Source data

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Source data is raw data (sometimes called atomic data) that has not been processed for meaningful use to become Information.[1]

Examples[edit]

  • Data entered at a till in a store
  • A list of information about customers used in a mail merge in Word Processing[2]
  • Handwritten notes or printed documents, before they are typed in, such as an order form or CV[3]
  • Research data[4] such as air temperature measurements

Risks[edit]

Often when data is captured in one electronic system and then transferred to another, there is a loss of audit trail or the inherent data cannot be absolutely verified. There are systems that provide for absolute data export but then the system imported into has to allow for all available data fields to be imported. Similarly, there are transaction logs in many modern database systems. The acceptance of these transaction records into any new system could be very important for any verification of such imported data.[citation needed]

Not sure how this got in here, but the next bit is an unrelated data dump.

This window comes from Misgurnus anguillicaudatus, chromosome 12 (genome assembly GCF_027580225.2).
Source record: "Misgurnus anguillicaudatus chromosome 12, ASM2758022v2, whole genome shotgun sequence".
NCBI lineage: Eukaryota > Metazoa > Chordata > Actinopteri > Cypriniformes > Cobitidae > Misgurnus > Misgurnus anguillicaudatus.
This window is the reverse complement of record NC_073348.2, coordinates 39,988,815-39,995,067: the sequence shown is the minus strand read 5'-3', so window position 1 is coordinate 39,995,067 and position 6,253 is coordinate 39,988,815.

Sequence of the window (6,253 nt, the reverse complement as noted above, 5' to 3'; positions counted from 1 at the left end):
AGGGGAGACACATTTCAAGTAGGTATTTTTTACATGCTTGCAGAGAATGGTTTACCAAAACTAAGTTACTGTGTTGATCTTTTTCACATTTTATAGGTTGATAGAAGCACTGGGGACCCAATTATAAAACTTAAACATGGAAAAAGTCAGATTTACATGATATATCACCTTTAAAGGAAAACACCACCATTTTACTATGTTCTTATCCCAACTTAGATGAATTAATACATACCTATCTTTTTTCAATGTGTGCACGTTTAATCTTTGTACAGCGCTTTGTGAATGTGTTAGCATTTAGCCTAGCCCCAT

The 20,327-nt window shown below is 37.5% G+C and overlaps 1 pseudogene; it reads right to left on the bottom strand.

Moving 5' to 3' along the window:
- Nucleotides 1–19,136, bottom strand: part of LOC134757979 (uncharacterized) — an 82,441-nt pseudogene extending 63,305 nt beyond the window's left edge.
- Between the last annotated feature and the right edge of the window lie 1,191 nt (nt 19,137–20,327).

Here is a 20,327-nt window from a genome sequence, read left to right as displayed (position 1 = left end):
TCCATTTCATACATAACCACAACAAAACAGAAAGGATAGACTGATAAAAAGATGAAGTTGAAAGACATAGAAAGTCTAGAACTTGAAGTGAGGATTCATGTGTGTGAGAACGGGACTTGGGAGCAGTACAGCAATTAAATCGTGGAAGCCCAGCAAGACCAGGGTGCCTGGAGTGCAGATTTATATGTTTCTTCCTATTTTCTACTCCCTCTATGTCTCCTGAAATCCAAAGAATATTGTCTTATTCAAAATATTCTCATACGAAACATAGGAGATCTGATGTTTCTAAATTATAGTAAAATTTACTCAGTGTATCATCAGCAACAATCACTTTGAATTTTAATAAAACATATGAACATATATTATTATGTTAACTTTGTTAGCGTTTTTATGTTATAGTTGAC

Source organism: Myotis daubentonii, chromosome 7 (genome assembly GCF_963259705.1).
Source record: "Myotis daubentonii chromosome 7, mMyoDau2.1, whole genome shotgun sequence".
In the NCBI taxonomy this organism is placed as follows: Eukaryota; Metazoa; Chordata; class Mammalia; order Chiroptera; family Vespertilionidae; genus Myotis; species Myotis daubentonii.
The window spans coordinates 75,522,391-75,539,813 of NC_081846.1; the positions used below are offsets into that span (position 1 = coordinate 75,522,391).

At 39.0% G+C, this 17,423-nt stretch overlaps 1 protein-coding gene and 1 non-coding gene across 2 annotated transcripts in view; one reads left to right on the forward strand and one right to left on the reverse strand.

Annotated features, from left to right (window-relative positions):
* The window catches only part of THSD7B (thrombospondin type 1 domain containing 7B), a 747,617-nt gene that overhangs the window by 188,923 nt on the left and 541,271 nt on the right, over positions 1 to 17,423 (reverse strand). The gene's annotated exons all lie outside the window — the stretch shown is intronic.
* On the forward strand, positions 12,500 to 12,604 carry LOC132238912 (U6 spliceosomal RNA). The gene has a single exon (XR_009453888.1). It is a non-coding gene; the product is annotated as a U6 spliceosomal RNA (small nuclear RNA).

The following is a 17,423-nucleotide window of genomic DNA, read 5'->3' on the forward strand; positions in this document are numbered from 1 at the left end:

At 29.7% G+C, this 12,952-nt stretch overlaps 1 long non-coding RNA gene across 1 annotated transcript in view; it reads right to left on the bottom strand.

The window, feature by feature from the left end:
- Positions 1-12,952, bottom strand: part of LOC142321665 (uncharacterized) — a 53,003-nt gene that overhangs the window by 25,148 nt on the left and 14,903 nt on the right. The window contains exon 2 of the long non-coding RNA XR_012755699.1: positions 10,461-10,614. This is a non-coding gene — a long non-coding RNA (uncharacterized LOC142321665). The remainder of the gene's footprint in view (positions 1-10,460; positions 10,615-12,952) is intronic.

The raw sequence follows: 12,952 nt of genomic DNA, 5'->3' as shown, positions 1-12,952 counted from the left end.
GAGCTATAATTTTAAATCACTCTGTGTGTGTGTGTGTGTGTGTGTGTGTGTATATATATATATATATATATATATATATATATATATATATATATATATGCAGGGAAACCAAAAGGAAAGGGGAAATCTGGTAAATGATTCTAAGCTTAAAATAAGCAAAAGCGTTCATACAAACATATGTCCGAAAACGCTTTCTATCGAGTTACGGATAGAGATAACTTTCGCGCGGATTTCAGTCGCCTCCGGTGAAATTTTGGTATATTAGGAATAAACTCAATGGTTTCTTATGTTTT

In research, gaining access to source data may be cumbersome. Particularly where sensitive personal data is involved, security and redaction (obscuring information) may be an issue.[5]

See also[edit]

References[edit]

  1. ^ Raw data (source data or atomic data), Margaret Rouse, techtarget.com, retrieved 25 June 2014
  2. ^ Data Source, James Marshall, About.com
  3. ^ Source Data Computer Desktop Encyclopedia
  4. ^ Source Data, McGraw-Hill Dictionary of Scientific & Technical Terms
  5. ^ Redactable and Auditable Data Access for Bioinformatics Research Jordan Brown et al, Georgia Institute of Technology and Emory University, Atlanta, GA